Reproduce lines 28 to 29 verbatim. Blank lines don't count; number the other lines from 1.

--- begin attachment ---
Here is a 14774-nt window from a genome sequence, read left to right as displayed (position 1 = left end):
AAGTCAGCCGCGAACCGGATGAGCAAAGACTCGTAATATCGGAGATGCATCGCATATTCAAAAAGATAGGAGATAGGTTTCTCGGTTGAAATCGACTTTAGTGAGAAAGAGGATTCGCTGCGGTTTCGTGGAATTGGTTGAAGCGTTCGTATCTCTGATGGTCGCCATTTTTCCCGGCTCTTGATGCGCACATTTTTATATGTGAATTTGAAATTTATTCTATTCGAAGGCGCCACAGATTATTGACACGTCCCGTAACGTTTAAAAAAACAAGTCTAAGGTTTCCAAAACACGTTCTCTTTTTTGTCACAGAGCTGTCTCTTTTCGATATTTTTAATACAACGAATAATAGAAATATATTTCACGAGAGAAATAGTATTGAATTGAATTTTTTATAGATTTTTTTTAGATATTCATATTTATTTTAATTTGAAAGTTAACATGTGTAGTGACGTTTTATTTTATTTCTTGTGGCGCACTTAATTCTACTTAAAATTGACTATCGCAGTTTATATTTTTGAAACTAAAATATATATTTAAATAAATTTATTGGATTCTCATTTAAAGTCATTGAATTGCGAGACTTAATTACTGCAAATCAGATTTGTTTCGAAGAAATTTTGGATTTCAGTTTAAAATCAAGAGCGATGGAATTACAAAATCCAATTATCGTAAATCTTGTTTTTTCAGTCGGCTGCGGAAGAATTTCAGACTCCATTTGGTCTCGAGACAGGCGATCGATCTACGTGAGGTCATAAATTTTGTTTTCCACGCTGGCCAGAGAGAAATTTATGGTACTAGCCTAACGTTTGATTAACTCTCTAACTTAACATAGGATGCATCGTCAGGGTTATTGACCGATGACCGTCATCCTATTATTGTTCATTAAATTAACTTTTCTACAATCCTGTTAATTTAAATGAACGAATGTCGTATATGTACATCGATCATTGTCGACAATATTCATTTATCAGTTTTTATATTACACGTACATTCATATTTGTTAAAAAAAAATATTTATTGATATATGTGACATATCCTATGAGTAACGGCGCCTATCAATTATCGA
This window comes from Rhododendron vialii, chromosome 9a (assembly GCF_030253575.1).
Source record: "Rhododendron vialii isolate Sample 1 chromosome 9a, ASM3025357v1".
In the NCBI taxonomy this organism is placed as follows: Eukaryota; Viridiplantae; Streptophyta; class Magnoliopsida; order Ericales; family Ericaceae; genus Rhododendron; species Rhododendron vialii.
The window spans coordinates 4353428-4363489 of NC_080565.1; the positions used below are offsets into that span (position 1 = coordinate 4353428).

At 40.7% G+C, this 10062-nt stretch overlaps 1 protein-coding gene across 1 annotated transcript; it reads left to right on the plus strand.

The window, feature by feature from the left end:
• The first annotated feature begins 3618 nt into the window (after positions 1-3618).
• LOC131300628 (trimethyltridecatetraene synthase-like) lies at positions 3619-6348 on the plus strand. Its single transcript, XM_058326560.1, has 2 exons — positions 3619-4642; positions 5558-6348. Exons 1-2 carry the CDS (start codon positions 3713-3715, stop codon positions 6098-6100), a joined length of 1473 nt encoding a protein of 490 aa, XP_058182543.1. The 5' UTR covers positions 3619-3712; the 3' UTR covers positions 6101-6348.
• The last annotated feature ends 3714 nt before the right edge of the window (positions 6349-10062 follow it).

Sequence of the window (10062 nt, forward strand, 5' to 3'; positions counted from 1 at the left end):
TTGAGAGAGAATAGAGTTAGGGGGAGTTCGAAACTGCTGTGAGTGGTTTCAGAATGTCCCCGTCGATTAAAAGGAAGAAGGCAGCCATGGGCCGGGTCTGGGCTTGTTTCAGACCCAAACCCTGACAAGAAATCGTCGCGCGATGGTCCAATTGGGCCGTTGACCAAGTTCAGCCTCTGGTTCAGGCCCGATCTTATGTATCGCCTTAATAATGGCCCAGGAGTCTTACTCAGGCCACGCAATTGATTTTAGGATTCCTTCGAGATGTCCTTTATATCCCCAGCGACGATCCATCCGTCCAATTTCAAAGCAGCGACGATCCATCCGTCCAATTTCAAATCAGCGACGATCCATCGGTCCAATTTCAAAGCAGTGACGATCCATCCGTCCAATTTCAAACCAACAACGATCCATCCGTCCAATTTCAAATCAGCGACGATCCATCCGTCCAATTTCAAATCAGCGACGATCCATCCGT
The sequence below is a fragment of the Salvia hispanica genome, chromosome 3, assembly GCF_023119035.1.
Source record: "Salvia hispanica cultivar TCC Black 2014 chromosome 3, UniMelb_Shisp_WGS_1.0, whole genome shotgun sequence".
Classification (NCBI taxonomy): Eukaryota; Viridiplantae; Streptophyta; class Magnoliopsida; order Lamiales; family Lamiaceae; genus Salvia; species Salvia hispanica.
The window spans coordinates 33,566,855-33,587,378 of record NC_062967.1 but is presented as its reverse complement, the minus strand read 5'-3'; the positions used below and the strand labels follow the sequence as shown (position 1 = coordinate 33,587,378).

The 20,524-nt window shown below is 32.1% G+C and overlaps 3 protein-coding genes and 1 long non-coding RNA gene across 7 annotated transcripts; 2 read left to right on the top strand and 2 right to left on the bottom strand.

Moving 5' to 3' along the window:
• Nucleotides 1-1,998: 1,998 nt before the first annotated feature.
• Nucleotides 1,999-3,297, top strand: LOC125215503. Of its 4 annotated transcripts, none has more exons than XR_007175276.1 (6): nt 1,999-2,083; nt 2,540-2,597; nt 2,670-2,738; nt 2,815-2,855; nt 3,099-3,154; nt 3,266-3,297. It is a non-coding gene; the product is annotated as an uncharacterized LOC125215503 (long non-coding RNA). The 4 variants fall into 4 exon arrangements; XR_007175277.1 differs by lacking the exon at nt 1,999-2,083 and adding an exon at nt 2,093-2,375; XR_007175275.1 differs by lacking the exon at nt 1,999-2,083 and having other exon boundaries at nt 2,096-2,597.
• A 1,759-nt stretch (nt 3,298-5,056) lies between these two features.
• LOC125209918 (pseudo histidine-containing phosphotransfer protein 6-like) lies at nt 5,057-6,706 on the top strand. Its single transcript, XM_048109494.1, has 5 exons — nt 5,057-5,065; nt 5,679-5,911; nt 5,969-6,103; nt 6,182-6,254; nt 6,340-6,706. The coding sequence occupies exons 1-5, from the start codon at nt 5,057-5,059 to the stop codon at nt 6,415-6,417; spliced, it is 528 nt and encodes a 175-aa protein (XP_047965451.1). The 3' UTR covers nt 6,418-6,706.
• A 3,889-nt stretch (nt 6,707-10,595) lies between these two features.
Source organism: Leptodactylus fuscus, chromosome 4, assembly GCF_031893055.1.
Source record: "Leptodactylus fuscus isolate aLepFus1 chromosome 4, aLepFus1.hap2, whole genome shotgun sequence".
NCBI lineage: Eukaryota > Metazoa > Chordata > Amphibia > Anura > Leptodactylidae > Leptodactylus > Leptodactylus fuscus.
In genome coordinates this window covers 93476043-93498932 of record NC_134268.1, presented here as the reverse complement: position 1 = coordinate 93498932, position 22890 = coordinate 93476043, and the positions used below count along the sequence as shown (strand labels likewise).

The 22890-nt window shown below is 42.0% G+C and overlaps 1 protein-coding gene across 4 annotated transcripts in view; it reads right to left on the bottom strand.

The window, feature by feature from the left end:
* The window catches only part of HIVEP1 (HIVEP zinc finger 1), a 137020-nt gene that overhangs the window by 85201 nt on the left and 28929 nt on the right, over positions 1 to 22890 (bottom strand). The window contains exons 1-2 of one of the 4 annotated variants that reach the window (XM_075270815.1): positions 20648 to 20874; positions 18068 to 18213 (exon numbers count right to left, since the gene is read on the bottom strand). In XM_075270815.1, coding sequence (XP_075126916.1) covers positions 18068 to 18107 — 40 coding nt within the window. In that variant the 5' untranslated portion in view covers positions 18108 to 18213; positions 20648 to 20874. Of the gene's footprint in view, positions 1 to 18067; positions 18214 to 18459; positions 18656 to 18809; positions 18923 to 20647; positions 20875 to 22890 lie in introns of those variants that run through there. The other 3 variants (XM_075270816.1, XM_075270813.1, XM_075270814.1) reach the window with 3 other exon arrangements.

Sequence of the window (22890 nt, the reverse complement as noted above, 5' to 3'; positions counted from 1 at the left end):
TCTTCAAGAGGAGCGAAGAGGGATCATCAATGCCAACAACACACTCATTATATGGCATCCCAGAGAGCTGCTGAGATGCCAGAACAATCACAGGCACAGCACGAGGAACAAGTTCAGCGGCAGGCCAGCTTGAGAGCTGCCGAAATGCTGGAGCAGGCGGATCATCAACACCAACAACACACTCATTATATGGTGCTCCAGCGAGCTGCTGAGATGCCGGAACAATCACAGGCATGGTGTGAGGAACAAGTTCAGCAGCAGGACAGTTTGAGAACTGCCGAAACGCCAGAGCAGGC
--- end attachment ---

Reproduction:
In genome coordinates this window covers 93476043-93498932 of record NC_134268.1, presented here as the reverse complement: position 1 = coordinate 93498932, position 22890 = coordinate 93476043, and the positions used below count along the sequence as shown (strand labels likewise).

The 22890-nt window shown below is 42.0% G+C and overlaps 1 protein-coding gene across 4 annotated transcripts in view; it reads right to left on the bottom strand.